I recently came across this post at Survival UK, apparently from a guest writer, discussing his initiation into the world of prepping. He mentioned this at the beginning of his post:
A few years ago I literally stumbled upon a ‘survival site’ which obviously had its roots in the USA. I was not looking for it but I saw a link and followed it purely out of curiosity. I do not remember the name of it but it was stuffed full of ‘guns and ammo and the wild west’ which I have to say made me feel uneasy.The foregoing made me wonder--do we, as preppers and survivalists, focus an inordinate amount of attention, training and resources on firearms and self-defense?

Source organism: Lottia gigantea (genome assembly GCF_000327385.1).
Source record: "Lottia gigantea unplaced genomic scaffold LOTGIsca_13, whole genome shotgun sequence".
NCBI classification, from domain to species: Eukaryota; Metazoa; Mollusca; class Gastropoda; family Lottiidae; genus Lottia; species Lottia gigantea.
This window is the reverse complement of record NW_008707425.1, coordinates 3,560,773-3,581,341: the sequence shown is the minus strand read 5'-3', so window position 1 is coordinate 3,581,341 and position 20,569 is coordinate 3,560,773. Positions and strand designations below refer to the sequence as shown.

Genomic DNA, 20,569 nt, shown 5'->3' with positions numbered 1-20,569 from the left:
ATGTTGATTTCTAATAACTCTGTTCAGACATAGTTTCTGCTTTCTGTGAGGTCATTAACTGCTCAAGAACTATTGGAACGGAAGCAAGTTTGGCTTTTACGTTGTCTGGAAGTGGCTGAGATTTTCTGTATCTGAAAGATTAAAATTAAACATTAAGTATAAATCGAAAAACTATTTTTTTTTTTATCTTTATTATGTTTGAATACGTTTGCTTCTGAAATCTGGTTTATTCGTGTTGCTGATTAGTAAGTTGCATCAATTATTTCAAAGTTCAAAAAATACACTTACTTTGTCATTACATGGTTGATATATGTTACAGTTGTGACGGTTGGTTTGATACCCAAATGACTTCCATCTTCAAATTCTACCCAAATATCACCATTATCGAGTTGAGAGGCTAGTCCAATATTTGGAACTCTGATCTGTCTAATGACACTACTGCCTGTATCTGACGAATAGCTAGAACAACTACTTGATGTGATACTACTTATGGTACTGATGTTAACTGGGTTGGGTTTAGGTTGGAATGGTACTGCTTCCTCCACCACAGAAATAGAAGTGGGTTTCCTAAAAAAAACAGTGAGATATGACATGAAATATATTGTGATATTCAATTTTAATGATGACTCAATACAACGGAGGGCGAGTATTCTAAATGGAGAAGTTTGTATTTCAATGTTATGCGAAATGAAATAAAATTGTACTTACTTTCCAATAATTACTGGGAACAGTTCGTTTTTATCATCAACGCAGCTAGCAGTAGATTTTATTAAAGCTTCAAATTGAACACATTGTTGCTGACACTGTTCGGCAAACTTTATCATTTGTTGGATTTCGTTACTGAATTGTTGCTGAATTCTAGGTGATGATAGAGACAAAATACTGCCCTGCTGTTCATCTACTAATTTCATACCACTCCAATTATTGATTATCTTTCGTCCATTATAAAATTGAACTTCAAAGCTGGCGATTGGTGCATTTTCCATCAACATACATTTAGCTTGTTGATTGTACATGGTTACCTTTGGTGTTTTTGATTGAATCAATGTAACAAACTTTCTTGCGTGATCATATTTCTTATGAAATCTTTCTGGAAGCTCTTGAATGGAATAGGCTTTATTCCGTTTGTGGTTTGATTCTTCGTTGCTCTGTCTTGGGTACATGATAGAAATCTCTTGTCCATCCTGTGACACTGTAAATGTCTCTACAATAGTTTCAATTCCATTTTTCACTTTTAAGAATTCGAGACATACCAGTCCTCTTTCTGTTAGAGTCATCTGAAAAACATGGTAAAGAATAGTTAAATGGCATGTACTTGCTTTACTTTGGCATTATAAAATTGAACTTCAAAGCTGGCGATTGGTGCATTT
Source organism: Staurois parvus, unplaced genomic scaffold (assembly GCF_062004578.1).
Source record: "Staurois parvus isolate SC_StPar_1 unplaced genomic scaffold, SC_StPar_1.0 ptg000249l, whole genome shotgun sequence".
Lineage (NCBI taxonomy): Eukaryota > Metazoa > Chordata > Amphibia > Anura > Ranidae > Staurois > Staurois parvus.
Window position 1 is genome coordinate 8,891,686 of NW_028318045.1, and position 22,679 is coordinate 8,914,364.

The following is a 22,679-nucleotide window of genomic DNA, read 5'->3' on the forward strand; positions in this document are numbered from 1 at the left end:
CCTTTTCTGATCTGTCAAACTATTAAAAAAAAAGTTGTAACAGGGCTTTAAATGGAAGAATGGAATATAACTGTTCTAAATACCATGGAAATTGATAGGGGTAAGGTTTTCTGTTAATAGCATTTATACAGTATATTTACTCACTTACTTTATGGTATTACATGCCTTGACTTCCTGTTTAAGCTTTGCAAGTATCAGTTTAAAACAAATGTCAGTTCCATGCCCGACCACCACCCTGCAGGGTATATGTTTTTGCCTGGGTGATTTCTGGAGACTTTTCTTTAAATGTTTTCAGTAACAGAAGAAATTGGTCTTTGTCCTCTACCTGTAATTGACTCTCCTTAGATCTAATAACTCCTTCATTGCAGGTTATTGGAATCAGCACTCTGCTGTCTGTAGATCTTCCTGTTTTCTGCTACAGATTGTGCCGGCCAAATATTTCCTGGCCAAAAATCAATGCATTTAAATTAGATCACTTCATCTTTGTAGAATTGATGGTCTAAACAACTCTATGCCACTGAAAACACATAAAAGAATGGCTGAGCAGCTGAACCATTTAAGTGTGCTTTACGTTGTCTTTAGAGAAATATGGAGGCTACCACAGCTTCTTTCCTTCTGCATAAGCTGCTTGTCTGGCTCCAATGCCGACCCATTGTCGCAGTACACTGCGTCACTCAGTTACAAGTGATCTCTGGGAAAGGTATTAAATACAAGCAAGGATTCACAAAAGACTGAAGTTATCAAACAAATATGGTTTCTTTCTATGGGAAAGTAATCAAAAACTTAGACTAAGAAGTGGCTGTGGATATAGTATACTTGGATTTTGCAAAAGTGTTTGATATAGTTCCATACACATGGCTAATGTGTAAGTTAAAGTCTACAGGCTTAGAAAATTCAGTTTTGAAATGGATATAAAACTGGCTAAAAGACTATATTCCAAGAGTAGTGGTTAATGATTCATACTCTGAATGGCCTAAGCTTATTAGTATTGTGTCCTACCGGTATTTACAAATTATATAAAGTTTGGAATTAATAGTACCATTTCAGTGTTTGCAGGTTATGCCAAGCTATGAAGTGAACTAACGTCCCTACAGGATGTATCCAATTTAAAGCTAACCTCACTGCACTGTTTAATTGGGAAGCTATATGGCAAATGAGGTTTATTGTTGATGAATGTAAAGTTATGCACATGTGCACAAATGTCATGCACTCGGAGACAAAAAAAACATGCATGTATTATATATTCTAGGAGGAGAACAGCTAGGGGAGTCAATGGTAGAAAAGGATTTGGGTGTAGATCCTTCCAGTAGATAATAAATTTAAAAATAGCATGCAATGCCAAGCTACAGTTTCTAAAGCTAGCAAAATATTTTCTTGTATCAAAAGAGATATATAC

Most of the "prepper/survivor" sites I visit seem to discuss gardening and food storage much more than most any other topic. For instance, several days ago when I first started writing this post, randomly picking some sites to see what are their current articles, I saw that the Apartment Prepper blog has articles about emergency lighting (candles), using 4 year-old rice, a discussion of some home remedies, and 7 cost cutting moves that will come back to bite you, tips for surviving an earthquake, and making use of fruit peels. Backwoods Homes Magazine has articles on fruit trees, water filtration, building a cistern, and the militarization of the police. Daily Survivor, an aggregator of news and tips from numerous other blogs, and has advice on prepparing for your own death--i.e., a will, life insurance, sharing important information (such as passwords) with other people, and pass you knowledge on to the next generation; and an article on hygiene following the SHTF. Em. Prep.--Getting Started, on Pinterest, mostly has links on food, health, and surviving a disaster. Everyday Foodstorage, as it name suggests, is all about food storage and recipes on what to make with that food storage. The Harried Homemaker Preps blog has an article on growing food on compost piles, attending a Mother Earth News fair, cooking an old rooster, and weaving together onions for storage. Off Grid Survival has 9 major sections (including news), of which only one pertained to weapons and self-defense--the top two sections were on "Outdoor & Gear" and "Survival." The Modern Survival Blog starts off with an article on food storage, then moves on to articles on the decline of the dollar, how to survive a riot, risks that lead to outdoor accidents, an article on avoiding hiking mistakes, a philosophical piece, and storing SPAM (the canned meat). The Paratus Familia Blog starts out with a bread recipe and various advice for getting ready for spring, a 2nd Amendment rally, the power of prayer and that sometimes God says "no," and making homemade soaps and scents. The Practical Prepper had several updates on construction of a residence or bug-out site, a good deal on food products, and an article on radio communications. Preparedness Mama had articles on clothing for your bug-out bag, growing onions, building a composter, and growing and using comfrey (an herb). The Suburban Prepper discussed growing evidence of the popularity of prepping, reviewed the most recent "Doomsday Preppers" show, and discussed the importance of exercise and being physically fit. Survival Blog had articles on surviving a tornado, an introduction to prudent health and food, a primer on handgun holsters, and a guest article on carrying a concealed weapon. The Teotwawki Blog, just to be ornery I suspect, had multiple articles on handloading ammunition, and a couple more on firearms. Although Max Velocity's blog probably is better characterized as a firearms/self-defense blog, his book "Contact!" is specifically written for post-SHTF and so I included in my selection; of course, his blog is mostly about guns and combat. As for this blog, the last few days has seen an article on demographics, an ammo ban, a couple posts on gardening, a link to a firearm review, social chaos in Mexico, and potential financial problems in China.